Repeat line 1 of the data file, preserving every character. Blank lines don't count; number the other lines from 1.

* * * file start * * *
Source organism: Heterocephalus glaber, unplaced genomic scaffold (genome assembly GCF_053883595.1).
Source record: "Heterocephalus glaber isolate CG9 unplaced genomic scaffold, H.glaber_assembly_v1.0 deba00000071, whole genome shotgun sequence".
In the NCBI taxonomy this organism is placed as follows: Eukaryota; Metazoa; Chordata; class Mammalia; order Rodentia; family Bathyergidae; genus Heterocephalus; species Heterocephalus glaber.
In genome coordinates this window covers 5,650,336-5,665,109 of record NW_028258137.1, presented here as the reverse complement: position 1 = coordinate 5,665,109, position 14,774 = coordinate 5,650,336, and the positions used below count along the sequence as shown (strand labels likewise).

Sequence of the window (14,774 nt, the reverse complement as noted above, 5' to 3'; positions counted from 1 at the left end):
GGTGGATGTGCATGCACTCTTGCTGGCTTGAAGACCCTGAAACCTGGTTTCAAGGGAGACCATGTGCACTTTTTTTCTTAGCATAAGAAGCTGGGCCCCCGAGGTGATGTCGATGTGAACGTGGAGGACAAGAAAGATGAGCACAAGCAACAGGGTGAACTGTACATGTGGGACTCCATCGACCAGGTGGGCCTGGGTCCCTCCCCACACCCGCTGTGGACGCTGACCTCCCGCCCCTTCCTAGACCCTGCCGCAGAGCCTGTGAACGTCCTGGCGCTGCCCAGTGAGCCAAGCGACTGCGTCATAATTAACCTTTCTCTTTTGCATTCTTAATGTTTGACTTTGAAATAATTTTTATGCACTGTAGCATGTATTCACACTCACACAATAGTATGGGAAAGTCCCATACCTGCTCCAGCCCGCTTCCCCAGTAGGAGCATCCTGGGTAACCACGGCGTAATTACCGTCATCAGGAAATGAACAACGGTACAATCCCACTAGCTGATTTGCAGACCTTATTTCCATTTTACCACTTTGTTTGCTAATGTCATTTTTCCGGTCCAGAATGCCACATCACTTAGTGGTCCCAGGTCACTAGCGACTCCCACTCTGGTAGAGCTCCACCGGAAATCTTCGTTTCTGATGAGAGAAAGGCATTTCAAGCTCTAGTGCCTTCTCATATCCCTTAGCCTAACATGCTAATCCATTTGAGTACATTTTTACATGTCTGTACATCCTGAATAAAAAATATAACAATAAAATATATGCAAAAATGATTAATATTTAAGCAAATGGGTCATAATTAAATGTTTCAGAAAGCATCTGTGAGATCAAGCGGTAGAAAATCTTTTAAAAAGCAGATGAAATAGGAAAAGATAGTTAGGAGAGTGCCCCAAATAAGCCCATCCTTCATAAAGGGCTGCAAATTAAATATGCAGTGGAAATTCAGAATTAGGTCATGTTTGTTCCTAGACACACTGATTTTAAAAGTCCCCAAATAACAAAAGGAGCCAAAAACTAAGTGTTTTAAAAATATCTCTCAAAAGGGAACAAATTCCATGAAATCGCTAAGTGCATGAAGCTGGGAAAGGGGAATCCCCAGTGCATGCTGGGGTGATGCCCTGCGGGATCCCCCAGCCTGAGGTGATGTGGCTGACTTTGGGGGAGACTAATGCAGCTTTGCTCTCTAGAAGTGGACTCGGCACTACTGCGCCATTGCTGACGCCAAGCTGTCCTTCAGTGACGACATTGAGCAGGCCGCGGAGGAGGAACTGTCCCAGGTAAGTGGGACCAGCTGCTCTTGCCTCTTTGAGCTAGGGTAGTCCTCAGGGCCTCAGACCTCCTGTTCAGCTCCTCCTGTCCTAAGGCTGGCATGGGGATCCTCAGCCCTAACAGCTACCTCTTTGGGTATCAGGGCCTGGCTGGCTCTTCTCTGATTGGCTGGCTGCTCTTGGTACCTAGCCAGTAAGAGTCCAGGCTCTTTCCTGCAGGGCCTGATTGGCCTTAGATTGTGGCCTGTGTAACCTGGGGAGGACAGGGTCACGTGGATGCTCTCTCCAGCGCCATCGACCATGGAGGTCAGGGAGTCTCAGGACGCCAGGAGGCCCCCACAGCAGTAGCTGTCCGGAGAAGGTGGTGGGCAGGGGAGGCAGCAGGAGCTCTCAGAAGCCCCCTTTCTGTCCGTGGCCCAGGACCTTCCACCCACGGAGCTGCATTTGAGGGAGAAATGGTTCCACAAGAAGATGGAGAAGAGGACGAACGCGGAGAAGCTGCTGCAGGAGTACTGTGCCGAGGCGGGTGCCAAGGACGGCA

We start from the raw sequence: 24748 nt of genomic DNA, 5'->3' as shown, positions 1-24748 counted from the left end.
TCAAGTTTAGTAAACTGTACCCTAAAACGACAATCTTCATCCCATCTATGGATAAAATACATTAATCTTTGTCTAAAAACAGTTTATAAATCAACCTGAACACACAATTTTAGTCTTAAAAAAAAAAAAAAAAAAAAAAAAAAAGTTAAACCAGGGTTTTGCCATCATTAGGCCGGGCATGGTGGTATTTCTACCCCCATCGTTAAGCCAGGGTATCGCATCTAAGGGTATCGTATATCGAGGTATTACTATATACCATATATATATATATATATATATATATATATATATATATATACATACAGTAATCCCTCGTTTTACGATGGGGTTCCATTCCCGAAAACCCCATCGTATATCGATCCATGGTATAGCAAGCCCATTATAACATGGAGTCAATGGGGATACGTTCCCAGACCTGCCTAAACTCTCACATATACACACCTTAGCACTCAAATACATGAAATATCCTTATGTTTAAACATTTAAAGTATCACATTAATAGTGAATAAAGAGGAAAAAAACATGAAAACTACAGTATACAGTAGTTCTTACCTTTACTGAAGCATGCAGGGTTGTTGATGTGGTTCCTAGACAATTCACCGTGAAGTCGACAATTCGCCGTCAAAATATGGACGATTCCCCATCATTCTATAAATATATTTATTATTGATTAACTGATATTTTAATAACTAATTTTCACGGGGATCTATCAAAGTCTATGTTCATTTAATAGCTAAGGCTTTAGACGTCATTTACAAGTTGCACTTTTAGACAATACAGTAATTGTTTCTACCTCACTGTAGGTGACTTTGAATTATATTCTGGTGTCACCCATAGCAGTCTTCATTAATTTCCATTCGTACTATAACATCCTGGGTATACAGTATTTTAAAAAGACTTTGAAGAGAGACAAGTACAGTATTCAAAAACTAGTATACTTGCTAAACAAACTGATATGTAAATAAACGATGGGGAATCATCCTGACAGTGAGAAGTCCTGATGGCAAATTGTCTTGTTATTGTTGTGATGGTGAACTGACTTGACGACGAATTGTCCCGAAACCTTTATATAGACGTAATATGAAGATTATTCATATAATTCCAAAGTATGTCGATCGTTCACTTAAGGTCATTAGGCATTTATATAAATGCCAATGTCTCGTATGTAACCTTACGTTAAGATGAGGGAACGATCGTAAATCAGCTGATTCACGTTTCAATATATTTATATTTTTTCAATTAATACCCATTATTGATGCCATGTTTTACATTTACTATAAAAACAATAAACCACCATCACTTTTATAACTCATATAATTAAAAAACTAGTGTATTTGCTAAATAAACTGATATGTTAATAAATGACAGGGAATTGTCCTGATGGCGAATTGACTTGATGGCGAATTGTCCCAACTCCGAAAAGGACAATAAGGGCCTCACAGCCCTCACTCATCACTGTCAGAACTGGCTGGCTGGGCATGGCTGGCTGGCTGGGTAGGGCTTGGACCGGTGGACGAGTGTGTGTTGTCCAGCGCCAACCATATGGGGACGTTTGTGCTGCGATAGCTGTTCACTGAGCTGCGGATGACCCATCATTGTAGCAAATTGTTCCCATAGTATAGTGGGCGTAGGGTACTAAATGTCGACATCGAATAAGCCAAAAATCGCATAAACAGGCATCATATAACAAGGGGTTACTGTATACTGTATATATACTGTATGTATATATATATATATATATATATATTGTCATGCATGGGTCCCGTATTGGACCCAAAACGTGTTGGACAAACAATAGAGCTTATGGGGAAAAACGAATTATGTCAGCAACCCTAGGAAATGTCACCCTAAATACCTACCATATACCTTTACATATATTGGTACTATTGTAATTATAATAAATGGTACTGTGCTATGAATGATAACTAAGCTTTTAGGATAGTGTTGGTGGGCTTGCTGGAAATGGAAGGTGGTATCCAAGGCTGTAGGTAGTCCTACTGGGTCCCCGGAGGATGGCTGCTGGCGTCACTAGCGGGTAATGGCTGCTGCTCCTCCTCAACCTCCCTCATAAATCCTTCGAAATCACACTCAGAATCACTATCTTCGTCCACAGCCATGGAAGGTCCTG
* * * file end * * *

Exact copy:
Source organism: Heterocephalus glaber, unplaced genomic scaffold (genome assembly GCF_053883595.1).